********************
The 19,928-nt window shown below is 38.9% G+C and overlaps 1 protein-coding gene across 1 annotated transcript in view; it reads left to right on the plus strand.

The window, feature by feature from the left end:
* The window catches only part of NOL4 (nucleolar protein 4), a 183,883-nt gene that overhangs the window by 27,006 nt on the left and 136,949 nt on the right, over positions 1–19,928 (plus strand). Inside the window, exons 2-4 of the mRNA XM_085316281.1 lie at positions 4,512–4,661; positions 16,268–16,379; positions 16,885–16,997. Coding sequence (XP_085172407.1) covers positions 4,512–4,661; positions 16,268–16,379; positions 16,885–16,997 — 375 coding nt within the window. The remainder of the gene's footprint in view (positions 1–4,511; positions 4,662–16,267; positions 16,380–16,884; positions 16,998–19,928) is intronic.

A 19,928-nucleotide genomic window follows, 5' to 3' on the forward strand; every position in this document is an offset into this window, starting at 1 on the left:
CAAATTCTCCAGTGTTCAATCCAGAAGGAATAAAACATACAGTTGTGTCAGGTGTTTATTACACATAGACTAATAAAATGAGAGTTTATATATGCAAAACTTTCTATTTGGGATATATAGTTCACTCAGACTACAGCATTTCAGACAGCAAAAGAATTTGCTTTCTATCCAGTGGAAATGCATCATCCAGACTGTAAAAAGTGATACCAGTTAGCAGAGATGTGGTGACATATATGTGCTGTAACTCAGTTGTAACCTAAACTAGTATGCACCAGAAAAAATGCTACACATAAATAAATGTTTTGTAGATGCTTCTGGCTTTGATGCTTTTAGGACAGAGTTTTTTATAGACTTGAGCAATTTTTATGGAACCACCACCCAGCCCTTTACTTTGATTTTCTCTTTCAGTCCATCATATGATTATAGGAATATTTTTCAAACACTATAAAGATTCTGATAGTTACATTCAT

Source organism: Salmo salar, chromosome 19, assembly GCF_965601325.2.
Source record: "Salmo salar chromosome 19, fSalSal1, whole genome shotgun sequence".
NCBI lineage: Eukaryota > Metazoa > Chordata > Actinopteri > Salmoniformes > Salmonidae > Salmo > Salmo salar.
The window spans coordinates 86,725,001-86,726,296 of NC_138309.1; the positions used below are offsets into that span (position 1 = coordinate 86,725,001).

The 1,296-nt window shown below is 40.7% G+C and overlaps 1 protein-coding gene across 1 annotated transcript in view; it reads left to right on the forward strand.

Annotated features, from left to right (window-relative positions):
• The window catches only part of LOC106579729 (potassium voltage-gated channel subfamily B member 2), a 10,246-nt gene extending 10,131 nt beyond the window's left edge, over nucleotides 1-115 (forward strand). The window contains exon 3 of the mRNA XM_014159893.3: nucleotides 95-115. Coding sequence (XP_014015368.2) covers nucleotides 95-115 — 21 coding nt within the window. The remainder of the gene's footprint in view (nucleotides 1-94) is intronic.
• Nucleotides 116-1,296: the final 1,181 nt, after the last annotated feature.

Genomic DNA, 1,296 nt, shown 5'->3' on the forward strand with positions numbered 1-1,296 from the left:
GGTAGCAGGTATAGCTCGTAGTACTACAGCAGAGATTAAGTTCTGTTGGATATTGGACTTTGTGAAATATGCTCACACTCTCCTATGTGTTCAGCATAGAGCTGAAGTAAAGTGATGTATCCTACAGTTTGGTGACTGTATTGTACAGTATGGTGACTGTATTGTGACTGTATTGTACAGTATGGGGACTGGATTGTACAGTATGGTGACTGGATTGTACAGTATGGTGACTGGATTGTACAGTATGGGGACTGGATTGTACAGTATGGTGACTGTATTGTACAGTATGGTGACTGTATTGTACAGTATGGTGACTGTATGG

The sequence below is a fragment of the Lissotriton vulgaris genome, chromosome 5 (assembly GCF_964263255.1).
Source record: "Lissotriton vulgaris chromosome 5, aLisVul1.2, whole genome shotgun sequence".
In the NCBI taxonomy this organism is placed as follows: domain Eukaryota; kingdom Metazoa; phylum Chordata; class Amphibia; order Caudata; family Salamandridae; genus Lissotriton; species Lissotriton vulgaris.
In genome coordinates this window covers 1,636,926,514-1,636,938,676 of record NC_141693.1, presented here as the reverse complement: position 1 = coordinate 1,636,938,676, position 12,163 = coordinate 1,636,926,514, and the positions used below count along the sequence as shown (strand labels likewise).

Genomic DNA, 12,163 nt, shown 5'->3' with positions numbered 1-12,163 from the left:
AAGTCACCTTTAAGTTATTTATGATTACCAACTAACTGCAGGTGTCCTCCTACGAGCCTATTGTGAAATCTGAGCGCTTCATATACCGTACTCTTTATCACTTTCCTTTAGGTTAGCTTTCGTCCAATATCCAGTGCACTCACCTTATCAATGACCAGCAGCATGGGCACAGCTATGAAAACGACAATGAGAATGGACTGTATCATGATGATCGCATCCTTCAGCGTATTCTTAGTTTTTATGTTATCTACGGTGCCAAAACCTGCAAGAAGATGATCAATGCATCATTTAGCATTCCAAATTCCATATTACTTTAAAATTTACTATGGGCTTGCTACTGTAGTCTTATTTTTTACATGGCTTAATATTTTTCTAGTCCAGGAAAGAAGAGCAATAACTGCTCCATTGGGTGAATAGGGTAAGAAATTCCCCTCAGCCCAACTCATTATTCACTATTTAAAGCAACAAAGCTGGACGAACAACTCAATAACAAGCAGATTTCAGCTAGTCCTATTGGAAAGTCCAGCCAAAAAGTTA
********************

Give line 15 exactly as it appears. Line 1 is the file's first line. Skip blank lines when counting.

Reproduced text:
GGTAGCAGGTATAGCTCGTAGTACTACAGCAGAGATTAAGTTCTGTTGGATATTGGACTTTGTGAAATATGCTCACACTCTCCTATGTGTTCAGCATAGAGCTGAAGTAAAGTGATGTATCCTACAGTTTGGTGACTGTATTGTACAGTATGGTGACTGTATTGTGACTGTATTGTACAGTATGGGGACTGGATTGTACAGTATGGTGACTGGATTGTACAGTATGGTGACTGGATTGTACAGTATGGGGACTGGATTGTACAGTATGGTGACTGTATTGTACAGTATGGTGACTGTATTGTACAGTATGGTGACTGTATGG